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Legends of the New Year

By Mark Stamp

Legends of the New Year is a board game set in the depths of
Chinas past, in an age where myth and history blurred. Once a year,
for one night, the dreaded spirit lord Nian emerges from the
Shadow Realm to devour entire villages and their livestock.
One night, four mysterious travellers arrived in one of the villages
living in fear of Nian. The travellers promised to rid the villagers of
the beast and promised that with their wisdom, Nian would never
terrorise their village again.
The game itself is the night these travellers made good on their
promise. And it will be up to the players to use the knowledge of
these mysterious travellers to protect the village from Nians terror.

How to Play
The goal of the game is to trap and capture Nian beast while
ensuring as few villagers die as possible. This is done by herding
Nian using a mix of good and bad fortune items that will either draw
him somewhere or drive him away, leading him though the village
into a trap zone.
Players will have five rounds to search the village for fortune cards
before Nian shows up. When Nian does appear he will run around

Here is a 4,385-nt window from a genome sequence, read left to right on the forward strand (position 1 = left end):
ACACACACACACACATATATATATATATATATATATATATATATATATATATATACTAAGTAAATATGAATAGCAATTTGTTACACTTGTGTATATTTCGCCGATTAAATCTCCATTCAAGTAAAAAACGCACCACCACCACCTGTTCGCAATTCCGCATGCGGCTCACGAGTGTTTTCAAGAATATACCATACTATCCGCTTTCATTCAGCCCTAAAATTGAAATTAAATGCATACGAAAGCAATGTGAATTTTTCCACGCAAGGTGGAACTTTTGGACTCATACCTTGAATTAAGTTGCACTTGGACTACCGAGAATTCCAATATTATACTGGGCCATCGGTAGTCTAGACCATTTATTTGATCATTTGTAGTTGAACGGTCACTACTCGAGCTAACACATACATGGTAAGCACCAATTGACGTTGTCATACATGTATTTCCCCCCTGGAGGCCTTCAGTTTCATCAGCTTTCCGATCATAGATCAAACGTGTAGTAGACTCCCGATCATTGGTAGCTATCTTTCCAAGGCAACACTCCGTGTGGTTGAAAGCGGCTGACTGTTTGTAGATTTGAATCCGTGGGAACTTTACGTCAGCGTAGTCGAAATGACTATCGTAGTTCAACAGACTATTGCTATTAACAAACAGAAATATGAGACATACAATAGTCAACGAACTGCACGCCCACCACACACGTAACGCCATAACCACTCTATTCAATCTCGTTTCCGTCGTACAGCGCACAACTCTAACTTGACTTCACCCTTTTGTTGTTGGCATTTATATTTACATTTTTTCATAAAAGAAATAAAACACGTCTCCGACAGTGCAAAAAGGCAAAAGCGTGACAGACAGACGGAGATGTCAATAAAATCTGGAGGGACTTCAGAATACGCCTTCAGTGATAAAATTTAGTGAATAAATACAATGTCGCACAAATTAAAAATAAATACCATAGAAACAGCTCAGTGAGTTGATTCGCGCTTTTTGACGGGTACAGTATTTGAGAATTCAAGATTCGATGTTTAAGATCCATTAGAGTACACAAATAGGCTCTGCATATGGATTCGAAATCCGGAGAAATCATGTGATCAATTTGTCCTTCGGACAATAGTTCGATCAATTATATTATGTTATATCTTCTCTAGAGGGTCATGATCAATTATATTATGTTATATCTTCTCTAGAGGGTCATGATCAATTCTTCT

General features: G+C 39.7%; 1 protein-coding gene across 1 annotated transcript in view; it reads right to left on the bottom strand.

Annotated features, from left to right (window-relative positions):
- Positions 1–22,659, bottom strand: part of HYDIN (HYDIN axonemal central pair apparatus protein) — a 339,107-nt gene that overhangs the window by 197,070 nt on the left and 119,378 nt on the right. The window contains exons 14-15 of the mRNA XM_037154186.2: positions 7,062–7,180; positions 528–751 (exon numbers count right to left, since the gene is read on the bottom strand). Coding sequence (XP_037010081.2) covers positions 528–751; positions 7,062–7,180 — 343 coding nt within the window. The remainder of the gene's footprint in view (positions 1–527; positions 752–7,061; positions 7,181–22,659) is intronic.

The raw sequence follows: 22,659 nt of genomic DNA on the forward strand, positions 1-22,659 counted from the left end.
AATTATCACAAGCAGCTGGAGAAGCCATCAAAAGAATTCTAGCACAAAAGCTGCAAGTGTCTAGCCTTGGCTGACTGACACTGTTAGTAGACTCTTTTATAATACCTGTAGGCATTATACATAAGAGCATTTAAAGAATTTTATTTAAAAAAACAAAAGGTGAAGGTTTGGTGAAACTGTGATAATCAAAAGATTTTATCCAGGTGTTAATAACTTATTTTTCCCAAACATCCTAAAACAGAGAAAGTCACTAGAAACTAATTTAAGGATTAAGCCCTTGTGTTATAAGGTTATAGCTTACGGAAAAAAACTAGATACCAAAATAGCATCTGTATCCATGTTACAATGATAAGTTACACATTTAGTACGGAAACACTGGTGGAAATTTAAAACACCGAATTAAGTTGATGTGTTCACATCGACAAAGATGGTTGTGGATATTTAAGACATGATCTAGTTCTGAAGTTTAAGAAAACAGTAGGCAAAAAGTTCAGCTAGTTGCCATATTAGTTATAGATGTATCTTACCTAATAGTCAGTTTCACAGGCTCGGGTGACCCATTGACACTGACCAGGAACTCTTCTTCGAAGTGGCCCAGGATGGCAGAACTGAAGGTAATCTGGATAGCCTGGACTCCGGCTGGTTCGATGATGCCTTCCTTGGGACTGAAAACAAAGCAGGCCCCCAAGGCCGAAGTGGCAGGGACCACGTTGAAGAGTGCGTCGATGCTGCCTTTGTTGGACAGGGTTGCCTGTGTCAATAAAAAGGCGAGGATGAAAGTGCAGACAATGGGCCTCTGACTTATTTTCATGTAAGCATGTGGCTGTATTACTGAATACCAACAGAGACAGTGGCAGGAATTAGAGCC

the village eating villagers.
The game is considered lost when Nian eats all of the villagers on
the board. And considered won when no set of moves made by Nian
can threaten any of the surviving villagers.

Game rules

Players pick up to four hero characters

Players gain fortune cards by visiting houses and combating the Sha within them using dice rolls.

Discovered Sha are given a strength score (between 1 and 5, determined by a dice). A player must roll a higher score to
defeat the Sha

If a player fails to defeat a Sha they cannot re-enter that house for three turns

When a Sha is defeated, the player must draw from a gift deck. Pulling out a card at random.

Gift Cards

Gift cards are gained from defeating Sha

Each gift will have a fortune score between -4 and +4, but not 0.

Fortune cards can be placed on the board using a token.

A cards fortune score represents the effect radius of a card on the board, the positive or negative status represents the
effect the card will have on Nian.

bad fortune cards will attract Nian while good fortune cards will repel him.

Nian will be under the effects of a card when he is in a square adjacent to one occupied by the radius of the fortune card.

Cards can be placed adjacent to each other to combine their fortune score.

Combined cards can never have a fortune score greater than +/-4

Fortune Cards
The travellers protect the village
using various items imbued with good
or bad fortune. These trinkets are
represented by various cards that are
divided into two broad categories
based on what they are.
Good fortune cards would include
red items, precious stones and edible